"Can't you see..."

  6. #6
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    That is obviously the easiest solution if you are paying cash but don't most residential mortgages (even for non-owner occupied) prohibit transferring your interest to any other party?

  7. #7
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    ^ there is an awful lot of fence-strattling that goes on in the "hey, lets get rich renting out property" scheme. As i say I'm a CPA and this is how I'd summrize it, maybe an attorney, or a lender sees something different.

    So. Are you buying a second home, maybe joint tennant with someone else? If so, you get a low ass mortgage rate and the whole deal is a lot sweeter because the goberment and everyone wants you to own a home and create a lot of jobs, etc.

    or.

    Are you buying a property for commercial purposes. In which case we are going to rape the shit outta you to make up for our losses on the regular home buyer. Interest rates, insurance, everything.


    give it some thought.
    "Can't you see..."

  8. #8
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    Quote Originally Posted by RootSkier View Post
    That is obviously the easiest solution if you are paying cash but don't most residential mortgages (even for non-owner occupied) prohibit transferring your interest to any other party?
    Correct because technically you are transferring ownership to someone other than the lender approved borrower.

    Sounds like you're looking at SFR in a college town where you'll have multiple unrelated tenants. I'd look long and hard at the delta between conforming residential rates and the fibs you'll need to tell to get them vs paying slightly higher rates for either a commercial loan or investment loan to your newly formed LLC. The fact that your LLC is newly formed should not be an impediment for any competent lender. They'll simply rely on an appraisal to tell them what its worth and compare comps for rental and expense load to come up with a supportable NOI. If you're counting on over-achieving market comps by having individual leases to each tenant the lender is not going to give you credit for that on an acquisition, especially when it probably conflicts with the properties current zoning.

  9. #9
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    Quote Originally Posted by Marshall Tucker View Post
    give it some thought.
    Think about fraud?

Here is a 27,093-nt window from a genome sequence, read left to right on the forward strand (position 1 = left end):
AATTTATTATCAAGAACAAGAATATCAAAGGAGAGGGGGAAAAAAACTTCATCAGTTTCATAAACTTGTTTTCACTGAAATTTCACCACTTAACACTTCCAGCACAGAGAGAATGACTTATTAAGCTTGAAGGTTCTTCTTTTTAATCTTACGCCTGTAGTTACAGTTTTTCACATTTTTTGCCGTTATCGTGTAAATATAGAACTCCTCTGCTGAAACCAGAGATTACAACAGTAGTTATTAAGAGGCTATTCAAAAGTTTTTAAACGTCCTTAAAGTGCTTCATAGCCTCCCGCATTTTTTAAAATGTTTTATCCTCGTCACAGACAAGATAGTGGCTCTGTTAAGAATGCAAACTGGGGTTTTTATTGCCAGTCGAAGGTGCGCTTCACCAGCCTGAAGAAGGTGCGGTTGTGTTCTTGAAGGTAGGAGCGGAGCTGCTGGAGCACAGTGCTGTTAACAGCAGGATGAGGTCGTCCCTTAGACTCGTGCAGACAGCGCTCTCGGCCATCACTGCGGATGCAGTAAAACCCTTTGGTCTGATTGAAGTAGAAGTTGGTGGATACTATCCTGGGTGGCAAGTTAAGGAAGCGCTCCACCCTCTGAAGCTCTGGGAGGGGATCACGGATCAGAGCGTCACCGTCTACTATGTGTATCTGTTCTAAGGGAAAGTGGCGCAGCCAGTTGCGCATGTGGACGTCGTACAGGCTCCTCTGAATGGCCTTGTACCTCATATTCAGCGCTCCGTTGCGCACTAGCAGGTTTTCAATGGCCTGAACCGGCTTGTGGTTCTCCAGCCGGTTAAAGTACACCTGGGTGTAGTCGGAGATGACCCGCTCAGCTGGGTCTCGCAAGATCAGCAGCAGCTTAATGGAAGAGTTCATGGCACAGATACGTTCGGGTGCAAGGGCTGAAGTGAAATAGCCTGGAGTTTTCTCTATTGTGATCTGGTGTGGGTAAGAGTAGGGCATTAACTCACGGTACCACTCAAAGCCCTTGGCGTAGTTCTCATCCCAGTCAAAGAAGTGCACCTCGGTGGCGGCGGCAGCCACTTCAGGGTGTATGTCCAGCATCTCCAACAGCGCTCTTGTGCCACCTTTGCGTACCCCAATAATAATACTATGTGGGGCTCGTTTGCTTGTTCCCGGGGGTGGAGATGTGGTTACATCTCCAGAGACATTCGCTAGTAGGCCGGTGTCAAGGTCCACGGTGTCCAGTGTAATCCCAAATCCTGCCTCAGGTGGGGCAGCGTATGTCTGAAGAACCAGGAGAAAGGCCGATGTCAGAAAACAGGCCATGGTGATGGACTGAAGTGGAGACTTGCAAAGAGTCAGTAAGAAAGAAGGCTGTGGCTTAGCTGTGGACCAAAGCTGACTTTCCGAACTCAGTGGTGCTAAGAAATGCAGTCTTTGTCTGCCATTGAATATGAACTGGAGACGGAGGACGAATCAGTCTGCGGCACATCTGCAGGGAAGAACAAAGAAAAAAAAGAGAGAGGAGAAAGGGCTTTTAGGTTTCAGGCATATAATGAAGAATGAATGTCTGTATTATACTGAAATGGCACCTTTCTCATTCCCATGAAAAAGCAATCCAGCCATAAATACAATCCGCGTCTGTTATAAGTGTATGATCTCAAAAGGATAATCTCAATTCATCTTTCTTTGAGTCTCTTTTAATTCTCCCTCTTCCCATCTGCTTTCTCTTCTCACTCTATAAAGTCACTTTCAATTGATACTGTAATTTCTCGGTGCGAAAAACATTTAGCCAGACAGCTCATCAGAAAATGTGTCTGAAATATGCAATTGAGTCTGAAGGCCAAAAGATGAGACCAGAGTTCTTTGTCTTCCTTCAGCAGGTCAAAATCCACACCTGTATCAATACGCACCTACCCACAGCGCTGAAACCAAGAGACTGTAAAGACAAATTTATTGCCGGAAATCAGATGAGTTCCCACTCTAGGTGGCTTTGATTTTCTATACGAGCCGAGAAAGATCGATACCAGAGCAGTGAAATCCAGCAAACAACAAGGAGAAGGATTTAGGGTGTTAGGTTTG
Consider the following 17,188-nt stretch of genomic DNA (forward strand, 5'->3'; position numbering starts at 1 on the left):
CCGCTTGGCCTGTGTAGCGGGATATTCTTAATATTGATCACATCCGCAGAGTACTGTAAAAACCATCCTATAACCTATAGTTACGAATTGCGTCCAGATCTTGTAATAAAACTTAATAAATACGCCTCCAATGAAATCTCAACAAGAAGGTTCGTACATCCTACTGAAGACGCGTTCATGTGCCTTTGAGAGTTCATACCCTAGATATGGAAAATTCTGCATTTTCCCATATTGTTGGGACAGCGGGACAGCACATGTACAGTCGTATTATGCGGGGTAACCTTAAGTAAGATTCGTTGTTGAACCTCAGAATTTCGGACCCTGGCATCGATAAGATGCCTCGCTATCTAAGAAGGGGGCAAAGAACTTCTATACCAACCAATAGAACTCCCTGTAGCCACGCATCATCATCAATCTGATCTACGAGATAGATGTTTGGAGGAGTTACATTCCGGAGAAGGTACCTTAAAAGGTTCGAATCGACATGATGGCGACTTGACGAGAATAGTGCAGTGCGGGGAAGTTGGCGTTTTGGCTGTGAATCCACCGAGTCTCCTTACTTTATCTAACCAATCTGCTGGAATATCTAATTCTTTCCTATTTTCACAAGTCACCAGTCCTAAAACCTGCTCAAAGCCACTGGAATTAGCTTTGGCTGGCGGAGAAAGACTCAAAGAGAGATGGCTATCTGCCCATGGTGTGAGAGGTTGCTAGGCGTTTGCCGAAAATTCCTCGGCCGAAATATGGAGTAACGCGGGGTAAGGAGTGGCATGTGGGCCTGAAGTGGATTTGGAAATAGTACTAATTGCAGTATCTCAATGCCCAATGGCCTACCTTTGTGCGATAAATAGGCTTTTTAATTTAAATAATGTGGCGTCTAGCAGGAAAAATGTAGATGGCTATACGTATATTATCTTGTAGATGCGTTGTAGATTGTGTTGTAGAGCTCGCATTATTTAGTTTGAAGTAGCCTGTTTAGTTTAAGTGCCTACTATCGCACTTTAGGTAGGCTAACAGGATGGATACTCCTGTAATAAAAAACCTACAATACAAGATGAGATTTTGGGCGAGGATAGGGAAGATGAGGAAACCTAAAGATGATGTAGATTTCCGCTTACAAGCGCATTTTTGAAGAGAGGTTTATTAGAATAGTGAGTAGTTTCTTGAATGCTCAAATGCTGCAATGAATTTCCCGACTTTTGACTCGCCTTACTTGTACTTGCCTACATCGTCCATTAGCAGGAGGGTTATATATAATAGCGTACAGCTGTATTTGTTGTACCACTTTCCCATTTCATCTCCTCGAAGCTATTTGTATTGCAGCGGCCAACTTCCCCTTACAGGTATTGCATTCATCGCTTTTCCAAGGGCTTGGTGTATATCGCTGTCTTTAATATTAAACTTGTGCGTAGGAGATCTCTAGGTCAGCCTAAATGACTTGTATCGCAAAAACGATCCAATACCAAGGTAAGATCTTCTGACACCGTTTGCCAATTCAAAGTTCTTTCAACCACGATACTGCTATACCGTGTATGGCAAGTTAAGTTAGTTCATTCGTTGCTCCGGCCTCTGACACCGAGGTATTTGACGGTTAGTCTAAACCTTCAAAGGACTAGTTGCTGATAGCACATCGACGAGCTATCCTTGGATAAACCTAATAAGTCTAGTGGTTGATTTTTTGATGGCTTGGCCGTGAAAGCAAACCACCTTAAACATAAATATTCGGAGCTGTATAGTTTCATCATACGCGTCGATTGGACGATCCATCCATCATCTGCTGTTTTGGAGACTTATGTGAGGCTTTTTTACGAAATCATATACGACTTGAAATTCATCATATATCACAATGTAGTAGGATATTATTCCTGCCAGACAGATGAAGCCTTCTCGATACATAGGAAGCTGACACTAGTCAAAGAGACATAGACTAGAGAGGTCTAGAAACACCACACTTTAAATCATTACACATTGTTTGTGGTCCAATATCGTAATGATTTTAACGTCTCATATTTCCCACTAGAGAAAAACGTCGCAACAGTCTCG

Last edited by RootSkier; 10-28-2021 at 01:41 PM.

  10. #10
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    ^ what fraud there champ?
    "Can't you see..."

  11. #11
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    Quote Originally Posted by Marshall Tucker View Post
    Not an attorney but a CPA. When we bought a property on a certain costal island we now do short-term rentals on, my wife and I bought as tenants in common. THEN we put the real estate in an LLC we both own 50-50. We/I did this "more" for tax reasons though we thought the limited liability would be a plus. The RE closing attorney did the re-title to the LLC (I formed it "on my own") for about $250. Hadn't thought about an umbrella policy but we probably need to do that. I beleive if you start out trying to buy the property through the LLC, you have to finance as commerical vs. individual (paging Live2ski) and the rates are much, much higher.
    If financing is needed, forget the LLC out the gate, you can vest into one after closing. Myself, we have a $1M liability policy in case something goes horribly wrong. I am uncertain a property vested in an LLC can be put in your personal trust, as I remember reading something goofy about LLC's when I previously read up on them. There was a reason why we blew the LLC off.
    Quote Originally Posted by leroy jenkins View Post
    I think you'd have an easier time understanding people if you remembered that 80% of them are fucking morons.
    That is why I like dogs, more than most people.

  12. #12
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    Have your partnership lease the property to a co-owned LLC. LLC is the entity that rents to the public. Should be close to tax neutral, given the pass through nature of the LLC. Also, you need a partnership agreement/LLC management agreement. It's likely more valuable in the long run than having an entity as the lessor on your properties. Even if a somebody with a claim against your LLC can't reach past it to your assets, they can still attach the assets of the LLC. In this case, it would be your real estate, which is a great asset to attach a lien to.

  13. #13
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    If the OP is not totally fucking confused at this point, he's not paying close enough attention. We have lawyers, CPAs, mortgage brokers, and slumlords all giving conflicting advice, and all doing so in an authoritative manner.

    Ladies and gentleman (there's only one here), I give you... the internet!
    "fuck off you asshat gaper shit for brains fucktard wanker." - Jesus Christ
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  14. #14
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    Quote Originally Posted by Danno View Post
    If the OP is not totally fucking confused at this point, he's not paying close enough attention. We have lawyers, CPAs, mortgage brokers, and slumlords all giving conflicting advice, and all doing so in an authoritative manner.